When taking over an organization you’ve got to stand out in front of your people, and state clearly and forcefully what your goal is; what you expect from them and what they can expect from you. Then shut up and everybody go to work.
Tell a unit it’s good, it’ll be good.
Tell a unit it’s good, it’ll be good. “We’re a good outfit! But we are going to get better.” Tell a unit it’s screwed up and it’ll be screwed up! Why? … because the boss says so.
Challenge yourself and others to be the best.
Challenge your unit to be better. Expect from them what you expect from yourself.
Shortly after 9:00 a.m. on 29 June 1964 I was handed the colors of the 2nd Battalion, 23rd Infantry. Accepting the Colors (U.S. Flag and Regimental flag with Battalion and Campaign streamers from several wars) means that the Commander is now RESPONSIBLE FOR ALL HIS COMMAND DOES AND FAILS TO DO. I then made a brief talk to the 36 officers and 729 enlisted men of my battalion standing in ranks before me on the Battalion Parade Ground on Kelly Hill. “We are a good battalion but we’re going to get a lot better. Our goal is to be the BEST Air Assault Infantry Battalion in the 11th Air Assault Division. I will do my BEST. I expect the same from each of you”.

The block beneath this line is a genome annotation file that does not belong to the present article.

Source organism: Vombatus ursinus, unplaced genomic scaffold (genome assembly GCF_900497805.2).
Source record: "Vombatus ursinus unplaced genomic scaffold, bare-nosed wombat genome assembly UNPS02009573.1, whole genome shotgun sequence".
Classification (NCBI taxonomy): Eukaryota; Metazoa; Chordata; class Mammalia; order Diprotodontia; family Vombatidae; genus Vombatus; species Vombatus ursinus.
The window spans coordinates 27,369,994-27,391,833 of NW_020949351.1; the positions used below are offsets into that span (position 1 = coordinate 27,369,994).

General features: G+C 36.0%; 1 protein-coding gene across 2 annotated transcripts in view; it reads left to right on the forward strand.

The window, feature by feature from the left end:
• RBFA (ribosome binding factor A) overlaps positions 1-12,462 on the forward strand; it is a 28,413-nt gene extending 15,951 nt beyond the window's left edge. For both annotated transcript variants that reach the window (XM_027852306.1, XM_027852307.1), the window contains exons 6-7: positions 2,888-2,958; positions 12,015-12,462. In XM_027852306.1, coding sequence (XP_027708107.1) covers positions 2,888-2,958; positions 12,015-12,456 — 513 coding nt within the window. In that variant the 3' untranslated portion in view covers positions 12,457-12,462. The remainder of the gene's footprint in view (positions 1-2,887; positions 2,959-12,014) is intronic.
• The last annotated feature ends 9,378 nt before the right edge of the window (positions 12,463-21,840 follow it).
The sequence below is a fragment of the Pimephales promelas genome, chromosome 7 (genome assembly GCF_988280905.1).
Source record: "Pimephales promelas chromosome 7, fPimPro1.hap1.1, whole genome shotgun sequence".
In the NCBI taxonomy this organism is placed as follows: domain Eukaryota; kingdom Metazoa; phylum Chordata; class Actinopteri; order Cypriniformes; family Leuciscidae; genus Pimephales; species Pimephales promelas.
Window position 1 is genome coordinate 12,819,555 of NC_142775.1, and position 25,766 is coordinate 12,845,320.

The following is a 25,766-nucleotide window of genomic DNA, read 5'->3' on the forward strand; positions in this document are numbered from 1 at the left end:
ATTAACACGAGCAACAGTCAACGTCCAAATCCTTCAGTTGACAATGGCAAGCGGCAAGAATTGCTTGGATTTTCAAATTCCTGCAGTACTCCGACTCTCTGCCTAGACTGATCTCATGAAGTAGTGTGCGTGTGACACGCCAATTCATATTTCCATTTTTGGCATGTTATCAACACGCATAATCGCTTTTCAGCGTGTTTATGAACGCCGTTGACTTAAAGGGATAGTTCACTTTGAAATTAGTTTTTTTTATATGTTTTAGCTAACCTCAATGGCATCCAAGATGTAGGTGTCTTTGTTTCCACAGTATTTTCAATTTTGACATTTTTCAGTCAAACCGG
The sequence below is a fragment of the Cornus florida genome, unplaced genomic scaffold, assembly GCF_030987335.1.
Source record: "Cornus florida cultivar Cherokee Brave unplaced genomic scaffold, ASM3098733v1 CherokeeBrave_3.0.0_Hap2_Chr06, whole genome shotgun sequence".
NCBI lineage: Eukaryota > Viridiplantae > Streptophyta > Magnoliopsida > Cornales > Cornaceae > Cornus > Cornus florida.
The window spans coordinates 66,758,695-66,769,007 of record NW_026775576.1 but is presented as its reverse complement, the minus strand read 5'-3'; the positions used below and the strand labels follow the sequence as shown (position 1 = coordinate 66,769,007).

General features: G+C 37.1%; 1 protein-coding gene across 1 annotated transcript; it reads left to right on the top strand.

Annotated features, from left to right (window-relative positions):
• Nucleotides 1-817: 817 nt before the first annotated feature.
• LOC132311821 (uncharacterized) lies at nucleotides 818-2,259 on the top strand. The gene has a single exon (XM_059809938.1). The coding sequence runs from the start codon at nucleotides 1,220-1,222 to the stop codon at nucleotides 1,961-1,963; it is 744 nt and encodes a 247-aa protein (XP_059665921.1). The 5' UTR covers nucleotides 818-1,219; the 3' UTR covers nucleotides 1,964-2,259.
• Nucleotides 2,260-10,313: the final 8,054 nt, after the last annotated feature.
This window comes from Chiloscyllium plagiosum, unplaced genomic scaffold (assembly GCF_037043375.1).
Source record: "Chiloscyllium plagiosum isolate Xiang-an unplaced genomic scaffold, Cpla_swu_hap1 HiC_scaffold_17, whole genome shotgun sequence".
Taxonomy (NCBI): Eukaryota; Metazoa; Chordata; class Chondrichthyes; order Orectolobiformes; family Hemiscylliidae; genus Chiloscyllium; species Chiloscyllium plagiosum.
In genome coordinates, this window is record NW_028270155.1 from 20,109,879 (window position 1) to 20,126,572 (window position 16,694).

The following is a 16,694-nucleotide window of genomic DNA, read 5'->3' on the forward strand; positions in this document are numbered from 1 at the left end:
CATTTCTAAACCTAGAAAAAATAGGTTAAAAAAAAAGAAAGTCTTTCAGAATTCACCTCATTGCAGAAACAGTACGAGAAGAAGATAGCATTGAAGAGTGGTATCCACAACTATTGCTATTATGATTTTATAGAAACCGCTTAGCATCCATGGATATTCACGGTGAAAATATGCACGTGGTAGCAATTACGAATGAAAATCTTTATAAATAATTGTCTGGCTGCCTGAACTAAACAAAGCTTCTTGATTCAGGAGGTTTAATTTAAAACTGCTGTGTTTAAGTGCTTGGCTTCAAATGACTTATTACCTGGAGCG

Set rules and expectations
Be upfront about what you expect and how you plan to run the organization. After taking over as the leader of an organization and setting your standards and general goal(s), you must quickly do a thorough “Estimate of the Situation” in your organization. The purpose is to reveal problem areas, opportunities and areas of excellence. Then set your rules and expectations to maintain and correct the situation.
Lead by example.
Be with your men when the metal meets the meat. Commanders are not always leaders. Commanders are appointed. Leaders are unofficially “elected” by the troops in his unit – or unofficially “not elected”. A leader must prove himself as such by his actions, appearance, demeanor, attitude, and decisions.
Be visible and accessible to the people you lead.
In the Army, the saying is “An outfit does well the things the boss checks up on.” The leader at the top should consult with their intermediate supervisors and visit them frequently – on their turf – to learn more about what goes on down where the job gets done. It will help them make better decisions in future planning, and in assuring better performance.